Donald Trump, the American property tycoon, has described plans to create a new wind farm off the Scottish coast as ‘financial suicide’.
He made the damning claims in a submission to a Scottish parliamentary committee looking into the proposals for 11 giant turbines off the Aberdeenshire coast.
Mr Trump said: ‘Your pristine countryside and coastlines will forever be destroyed and Scotland will go broke.’
He added that building ‘these industrial monstrosities’ would ‘completely end’ tourism in the country.
Mr Trump has previously raised fears the wind farm would spoil the view from his new £750million golfing resort in Aberdeenshire.
Work has been suspended on the luxury development near Menie, north of Aberdeen, because of the offshore wind farm threat.
He said: ‘If I had known about the current wind turbine proposals, I would never have built in Scotland.’
Mr Trump is next due to appear in person before MSPs next week to further push his case.
Despite his concern a second written submission said there should be a ‘major shift’ in energy policy towards offshore wind farms.
Ramblers Scotland said in a written submission to Holyrood’s Energy Committee that there was too much focus on land-based wind farms.
The submission said: ‘Government policy is focusing too much on supporting renewable electricity generation through one technology – large-scale, land-based wind turbine developments.
‘We believe that the present situation is seriously threatening Scotland’s reputation as a country with world-famous natural beauty.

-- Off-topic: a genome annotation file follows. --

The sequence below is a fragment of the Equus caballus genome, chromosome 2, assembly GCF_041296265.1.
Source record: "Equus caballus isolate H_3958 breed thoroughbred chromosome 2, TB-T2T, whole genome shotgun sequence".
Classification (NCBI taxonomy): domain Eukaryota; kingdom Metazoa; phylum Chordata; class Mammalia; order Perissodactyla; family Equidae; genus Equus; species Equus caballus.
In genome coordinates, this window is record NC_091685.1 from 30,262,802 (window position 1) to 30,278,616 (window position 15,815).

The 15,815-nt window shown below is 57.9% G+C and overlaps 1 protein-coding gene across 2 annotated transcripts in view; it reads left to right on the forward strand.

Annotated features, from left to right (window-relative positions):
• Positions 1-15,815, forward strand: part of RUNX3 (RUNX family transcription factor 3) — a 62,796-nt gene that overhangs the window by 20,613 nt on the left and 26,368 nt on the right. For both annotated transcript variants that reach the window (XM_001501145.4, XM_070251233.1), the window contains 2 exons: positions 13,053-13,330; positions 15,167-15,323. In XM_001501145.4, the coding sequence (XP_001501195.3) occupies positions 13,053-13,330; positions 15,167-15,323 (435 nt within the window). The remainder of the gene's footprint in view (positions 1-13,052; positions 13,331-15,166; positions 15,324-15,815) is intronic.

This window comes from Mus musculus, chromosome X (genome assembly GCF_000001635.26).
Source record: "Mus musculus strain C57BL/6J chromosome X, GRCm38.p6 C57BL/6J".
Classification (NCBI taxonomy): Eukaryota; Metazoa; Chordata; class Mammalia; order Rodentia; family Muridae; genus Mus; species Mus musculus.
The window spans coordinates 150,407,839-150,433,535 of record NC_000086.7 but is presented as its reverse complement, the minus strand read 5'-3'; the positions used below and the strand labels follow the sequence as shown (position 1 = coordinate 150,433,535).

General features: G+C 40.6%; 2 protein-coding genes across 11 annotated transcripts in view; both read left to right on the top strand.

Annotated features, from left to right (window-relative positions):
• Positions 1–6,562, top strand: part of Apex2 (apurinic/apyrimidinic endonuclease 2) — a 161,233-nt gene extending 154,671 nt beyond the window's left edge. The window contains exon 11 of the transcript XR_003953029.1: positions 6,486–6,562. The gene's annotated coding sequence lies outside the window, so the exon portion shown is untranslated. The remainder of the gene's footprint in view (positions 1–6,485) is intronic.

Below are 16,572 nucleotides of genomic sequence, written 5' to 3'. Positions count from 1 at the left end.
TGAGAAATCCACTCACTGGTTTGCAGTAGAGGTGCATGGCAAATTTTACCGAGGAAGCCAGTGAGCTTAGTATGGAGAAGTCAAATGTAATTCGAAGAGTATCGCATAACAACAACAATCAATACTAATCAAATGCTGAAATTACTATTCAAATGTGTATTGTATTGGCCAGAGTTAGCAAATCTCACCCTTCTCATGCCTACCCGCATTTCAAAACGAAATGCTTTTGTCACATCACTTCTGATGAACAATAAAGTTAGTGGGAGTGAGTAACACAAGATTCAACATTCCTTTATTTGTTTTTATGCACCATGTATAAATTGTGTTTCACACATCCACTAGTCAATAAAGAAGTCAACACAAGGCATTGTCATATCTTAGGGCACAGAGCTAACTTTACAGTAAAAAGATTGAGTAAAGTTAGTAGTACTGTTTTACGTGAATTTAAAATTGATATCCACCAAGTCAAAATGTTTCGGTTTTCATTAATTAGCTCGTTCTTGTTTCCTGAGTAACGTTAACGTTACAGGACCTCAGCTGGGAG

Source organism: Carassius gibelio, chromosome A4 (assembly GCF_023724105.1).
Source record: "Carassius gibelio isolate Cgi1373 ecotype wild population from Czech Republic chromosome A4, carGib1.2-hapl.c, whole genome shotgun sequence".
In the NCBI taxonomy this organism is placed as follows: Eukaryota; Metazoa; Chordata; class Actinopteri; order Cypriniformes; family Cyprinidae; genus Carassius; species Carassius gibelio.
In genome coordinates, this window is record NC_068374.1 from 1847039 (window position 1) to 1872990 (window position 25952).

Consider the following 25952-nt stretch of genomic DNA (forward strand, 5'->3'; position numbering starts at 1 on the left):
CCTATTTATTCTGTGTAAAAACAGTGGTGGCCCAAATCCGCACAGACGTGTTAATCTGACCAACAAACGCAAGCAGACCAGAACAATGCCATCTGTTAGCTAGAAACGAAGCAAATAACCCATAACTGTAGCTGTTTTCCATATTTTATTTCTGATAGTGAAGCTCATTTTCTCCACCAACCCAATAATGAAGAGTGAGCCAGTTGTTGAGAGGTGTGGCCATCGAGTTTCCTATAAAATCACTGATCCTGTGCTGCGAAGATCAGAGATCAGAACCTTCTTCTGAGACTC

‘This is likely to significantly diminish the numbers of people who choose to come to Scotland to enjoy our scenery and outdoor recreation opportunities.’
The debate follows the Scottish Government giving the go-ahead on April 4 to a massive wind farm on the Shetland Islands.
The Viking Project, will have 103 giant turbines that could provide electricity for 175,000 homes – despite Shetland only having a population of 22,000.
The approval to create the third biggest wind farm in Scotland could also see the construction of a £500million cable to plug the islands into the National Grid for the first time.
However, opponents warned of an ‘unimaginable’ impact on world-renowned landscape, with the £566million development set to dominate the moors and hills.
The turbines will be up to 475ft tall – more than twice the height of the Wallace Monument.
The Royal Society for the Protection of Birds (RSPB) said rare species such as whimbrels and red throated divers could be at risk.
In February, more than 300 people marched through Lerwick to protest at the plans, while 2,500 residents signed a petition opposing the project.
But ministers gave the go-ahead, with the wind farm crucial to their election promise to generate 100 per cent of Scotland’s electricity needs through renewables by 2020.
The wind farm is the 50th renewable energy project approved by ministers since May 2007.
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